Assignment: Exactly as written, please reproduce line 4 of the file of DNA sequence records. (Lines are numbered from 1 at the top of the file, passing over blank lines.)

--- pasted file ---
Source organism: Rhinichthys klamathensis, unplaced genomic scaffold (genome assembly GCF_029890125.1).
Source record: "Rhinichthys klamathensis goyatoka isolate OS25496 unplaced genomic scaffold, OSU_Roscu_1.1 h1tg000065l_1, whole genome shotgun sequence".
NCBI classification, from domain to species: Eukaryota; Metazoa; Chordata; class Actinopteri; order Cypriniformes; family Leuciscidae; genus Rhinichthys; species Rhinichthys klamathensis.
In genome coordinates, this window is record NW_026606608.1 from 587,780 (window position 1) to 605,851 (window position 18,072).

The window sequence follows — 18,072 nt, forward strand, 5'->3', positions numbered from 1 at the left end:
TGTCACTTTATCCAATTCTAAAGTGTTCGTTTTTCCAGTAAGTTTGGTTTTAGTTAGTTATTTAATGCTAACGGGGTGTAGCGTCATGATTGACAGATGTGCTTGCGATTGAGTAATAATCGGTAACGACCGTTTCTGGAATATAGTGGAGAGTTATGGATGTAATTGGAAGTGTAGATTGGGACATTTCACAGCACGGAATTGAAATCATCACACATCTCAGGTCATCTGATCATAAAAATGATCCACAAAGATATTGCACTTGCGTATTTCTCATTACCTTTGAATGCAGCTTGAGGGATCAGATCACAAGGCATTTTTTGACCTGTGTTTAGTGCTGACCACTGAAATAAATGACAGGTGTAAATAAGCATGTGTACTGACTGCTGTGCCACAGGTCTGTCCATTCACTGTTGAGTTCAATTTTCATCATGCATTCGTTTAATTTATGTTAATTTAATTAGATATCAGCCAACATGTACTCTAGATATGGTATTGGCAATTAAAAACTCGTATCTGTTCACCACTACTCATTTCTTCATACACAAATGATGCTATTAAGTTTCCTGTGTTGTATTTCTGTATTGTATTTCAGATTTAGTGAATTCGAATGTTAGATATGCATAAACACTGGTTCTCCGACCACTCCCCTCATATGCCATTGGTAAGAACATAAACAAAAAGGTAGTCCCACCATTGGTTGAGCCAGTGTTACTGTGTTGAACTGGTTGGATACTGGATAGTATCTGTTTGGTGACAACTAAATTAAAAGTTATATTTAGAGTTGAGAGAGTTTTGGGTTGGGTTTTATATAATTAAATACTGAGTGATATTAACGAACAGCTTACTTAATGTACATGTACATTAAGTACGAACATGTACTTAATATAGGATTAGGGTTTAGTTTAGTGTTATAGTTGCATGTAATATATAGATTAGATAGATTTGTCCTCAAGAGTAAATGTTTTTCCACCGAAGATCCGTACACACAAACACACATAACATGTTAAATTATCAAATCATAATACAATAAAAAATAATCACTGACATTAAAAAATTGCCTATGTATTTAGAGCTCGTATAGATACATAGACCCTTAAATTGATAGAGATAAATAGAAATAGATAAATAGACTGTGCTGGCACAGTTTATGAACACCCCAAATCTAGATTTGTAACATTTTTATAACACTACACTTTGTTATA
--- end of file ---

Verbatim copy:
In genome coordinates, this window is record NW_026606608.1 from 587,780 (window position 1) to 605,851 (window position 18,072).